Diarrhea is the occurrence of loose, watery stools caused by a gastrointestinal issue. This is a common symptom of a number of disorders in cats which varies in severity from harmless to deadly.
Diarrhea is separated broadly into large bowel and small bowel diarrhea. Among other characteristics, the former often presents with mucus in the stool and the latter with a decrease in appetite.
Diarrhea is characterized as either acute (symptoms came on suddenly and/or recently) or chronic (symptoms have been present long-term, usually for a minimum of two to three weeks).
Diarrhea is caused by a multitude of conditions including dietary factors, parasites, infections, endocrine and metabolic disorders, injury, toxins, and irritants.
Diarrhea varies in severity and the urgency of response to it will vary accordingly. The presence of blood in the diarrhea does not always indicate an emergency. Instead, the urgency of care is determined by the presence and severity of other symptoms.
Small bowel diarrhea: Diarrhea originating from the small intestines usually has the following characteristics:
• Mildly increased frequency • Increased volume • If present, blood appears black and tarry (melena)
• Excess flatulence
Large bowel diarrhea: Diarrhea originating from the colon typically presents with:
• Increased frequency • Straining (tenesmus) • Increased urgency • Decreased volume • Mucus present
• If blood is present, it is usually red (hematochezia)
Diarrhea is caused by a number of factors which are categorized as follows:
Dietary: • Changing a diet, especially suddenly • Dietary indiscretion or food sensitivity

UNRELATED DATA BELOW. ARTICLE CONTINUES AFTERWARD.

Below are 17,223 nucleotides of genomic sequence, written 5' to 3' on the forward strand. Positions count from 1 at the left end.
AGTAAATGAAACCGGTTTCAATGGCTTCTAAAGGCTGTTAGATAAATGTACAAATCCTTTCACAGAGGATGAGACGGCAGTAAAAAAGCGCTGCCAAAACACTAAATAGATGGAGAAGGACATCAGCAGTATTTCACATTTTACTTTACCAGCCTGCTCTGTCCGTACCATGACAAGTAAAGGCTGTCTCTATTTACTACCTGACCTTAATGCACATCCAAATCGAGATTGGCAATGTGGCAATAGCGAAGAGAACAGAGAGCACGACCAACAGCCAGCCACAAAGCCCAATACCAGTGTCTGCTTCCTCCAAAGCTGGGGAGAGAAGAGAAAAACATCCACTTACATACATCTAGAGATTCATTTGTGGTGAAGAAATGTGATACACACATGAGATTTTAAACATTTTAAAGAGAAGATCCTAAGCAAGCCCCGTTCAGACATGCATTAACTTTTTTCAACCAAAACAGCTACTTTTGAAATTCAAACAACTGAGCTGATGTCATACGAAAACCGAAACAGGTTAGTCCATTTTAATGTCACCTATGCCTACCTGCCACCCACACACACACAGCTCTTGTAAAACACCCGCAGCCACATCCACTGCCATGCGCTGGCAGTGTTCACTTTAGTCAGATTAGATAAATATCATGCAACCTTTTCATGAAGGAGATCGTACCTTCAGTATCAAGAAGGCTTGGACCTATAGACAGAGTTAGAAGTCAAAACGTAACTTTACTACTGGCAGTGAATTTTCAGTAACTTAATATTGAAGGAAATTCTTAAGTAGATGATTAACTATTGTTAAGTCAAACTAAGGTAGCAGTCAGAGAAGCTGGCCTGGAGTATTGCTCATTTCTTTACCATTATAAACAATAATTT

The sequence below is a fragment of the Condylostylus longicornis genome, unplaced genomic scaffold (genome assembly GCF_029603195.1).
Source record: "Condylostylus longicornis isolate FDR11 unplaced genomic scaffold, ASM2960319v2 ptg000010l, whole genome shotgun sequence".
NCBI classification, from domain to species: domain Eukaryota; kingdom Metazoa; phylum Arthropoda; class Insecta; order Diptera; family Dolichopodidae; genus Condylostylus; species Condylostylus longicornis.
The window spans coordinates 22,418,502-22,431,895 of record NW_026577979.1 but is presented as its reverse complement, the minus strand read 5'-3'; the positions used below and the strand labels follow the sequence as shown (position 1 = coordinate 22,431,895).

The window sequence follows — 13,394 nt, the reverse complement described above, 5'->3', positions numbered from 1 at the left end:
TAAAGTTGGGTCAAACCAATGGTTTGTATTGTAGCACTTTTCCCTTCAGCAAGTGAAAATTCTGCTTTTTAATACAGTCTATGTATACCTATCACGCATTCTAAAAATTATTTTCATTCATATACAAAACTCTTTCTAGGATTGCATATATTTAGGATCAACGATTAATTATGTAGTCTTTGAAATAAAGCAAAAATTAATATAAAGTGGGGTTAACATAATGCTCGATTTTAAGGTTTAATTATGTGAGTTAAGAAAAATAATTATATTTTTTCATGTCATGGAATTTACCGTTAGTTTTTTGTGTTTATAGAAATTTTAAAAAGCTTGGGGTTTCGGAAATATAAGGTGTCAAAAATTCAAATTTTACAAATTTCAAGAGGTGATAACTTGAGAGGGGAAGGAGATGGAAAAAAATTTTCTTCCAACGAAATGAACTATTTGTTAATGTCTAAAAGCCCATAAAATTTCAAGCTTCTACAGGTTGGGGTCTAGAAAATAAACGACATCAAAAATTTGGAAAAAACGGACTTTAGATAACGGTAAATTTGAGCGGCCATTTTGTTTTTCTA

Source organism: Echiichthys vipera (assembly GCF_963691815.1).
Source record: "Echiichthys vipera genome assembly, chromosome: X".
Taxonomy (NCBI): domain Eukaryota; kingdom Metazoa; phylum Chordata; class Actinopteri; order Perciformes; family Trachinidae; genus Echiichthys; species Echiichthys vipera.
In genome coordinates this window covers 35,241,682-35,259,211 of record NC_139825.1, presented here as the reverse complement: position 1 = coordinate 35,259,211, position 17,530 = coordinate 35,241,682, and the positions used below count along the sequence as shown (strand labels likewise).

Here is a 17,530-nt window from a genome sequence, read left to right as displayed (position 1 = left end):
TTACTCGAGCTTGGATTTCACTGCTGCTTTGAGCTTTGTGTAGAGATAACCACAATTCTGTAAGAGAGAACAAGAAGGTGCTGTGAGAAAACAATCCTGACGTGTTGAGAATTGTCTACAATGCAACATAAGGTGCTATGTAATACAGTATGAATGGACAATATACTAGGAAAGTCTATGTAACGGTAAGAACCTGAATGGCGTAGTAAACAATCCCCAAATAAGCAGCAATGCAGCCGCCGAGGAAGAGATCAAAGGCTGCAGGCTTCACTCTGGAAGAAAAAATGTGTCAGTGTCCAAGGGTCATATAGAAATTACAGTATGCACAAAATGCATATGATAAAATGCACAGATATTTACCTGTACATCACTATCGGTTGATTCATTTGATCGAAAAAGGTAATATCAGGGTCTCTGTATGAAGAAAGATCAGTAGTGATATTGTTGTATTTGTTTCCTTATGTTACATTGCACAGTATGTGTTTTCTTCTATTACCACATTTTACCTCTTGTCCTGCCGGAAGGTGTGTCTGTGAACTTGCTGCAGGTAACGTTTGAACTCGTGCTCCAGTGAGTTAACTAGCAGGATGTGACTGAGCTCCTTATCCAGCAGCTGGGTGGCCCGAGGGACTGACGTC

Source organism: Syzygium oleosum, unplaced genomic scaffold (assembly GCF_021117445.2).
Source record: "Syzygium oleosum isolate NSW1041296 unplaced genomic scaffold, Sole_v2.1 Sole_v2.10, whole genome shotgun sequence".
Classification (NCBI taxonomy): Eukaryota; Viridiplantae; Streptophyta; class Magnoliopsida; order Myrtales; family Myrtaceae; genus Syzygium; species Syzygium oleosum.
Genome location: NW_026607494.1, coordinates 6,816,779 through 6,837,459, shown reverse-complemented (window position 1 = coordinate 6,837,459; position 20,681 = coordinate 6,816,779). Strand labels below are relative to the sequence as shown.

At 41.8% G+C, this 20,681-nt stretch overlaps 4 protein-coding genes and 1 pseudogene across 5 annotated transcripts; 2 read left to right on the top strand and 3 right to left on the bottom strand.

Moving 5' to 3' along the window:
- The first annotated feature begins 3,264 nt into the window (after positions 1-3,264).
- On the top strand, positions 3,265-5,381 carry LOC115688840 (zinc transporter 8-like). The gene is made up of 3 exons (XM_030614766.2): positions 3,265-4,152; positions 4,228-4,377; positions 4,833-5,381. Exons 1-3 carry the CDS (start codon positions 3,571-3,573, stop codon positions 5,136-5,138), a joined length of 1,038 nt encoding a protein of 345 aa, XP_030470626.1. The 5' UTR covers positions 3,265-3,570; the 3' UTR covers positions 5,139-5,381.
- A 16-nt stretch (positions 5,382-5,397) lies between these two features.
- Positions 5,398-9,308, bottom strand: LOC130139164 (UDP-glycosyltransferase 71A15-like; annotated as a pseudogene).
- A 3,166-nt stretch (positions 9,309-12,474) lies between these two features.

Parasitic: • Roundworms • Hookworms • Tapeworms
Infectious Diseases: • Bacterial • Viral• Protozoal
Inflammatory and auto-immune diseases: • Inflammatory bowel disease • Food allergies
Metabolic Diseases: • Liver disease • Kidney disease
Endocrine disorders: • Hyperthyroidism
Cancers: • Stomach cancer • Intestinal cancer • Pancreatic cancer • Lymphatic cancer
Trauma: • Tumors • Hernias • Intussusception • Foreign object in the intestinal tract
Toxic/Poisonous irritants: • Foods • Chemicals • Non-food biologics (plants/mushrooms)
Most illnesses that cause small bowel diarrhea come on suddenly and show other symptoms like appetite loss, vomiting, and lethargy. Conditions causing large bowel diarrhea are more likely to be chronic and present with a history of weight loss.
If the cat is elderly, pregnant, otherwise chronically ill, or a kitten, it is advisable to reach out to a vet when diarrhea occurs as they are at higher risk of more serious complications.
After medical history and physical examination, diagnostics for diarrhea typically include:
• Fecal analysis, including cytology and flotation to look for pathogens
• Blood work, including retrovirus testing, a complete blood count, serum chemistries, and thyroid levels
• Diagnostic imaging. Both x-rays and ultrasound may be used to provide information about the appearance of the digestive tract
While the appearance of diarrhea varies widely, it is not difficult to differentiate it from formed stools.
It is often difficult for pet parents to distinguish if a cat straining in the litter box is struggling to defecate or urinate.
Other symptoms often observed alongside diarrhea include;
• Dehydration • Weight loss • Loss of appetite • Lethargy • Vomiting
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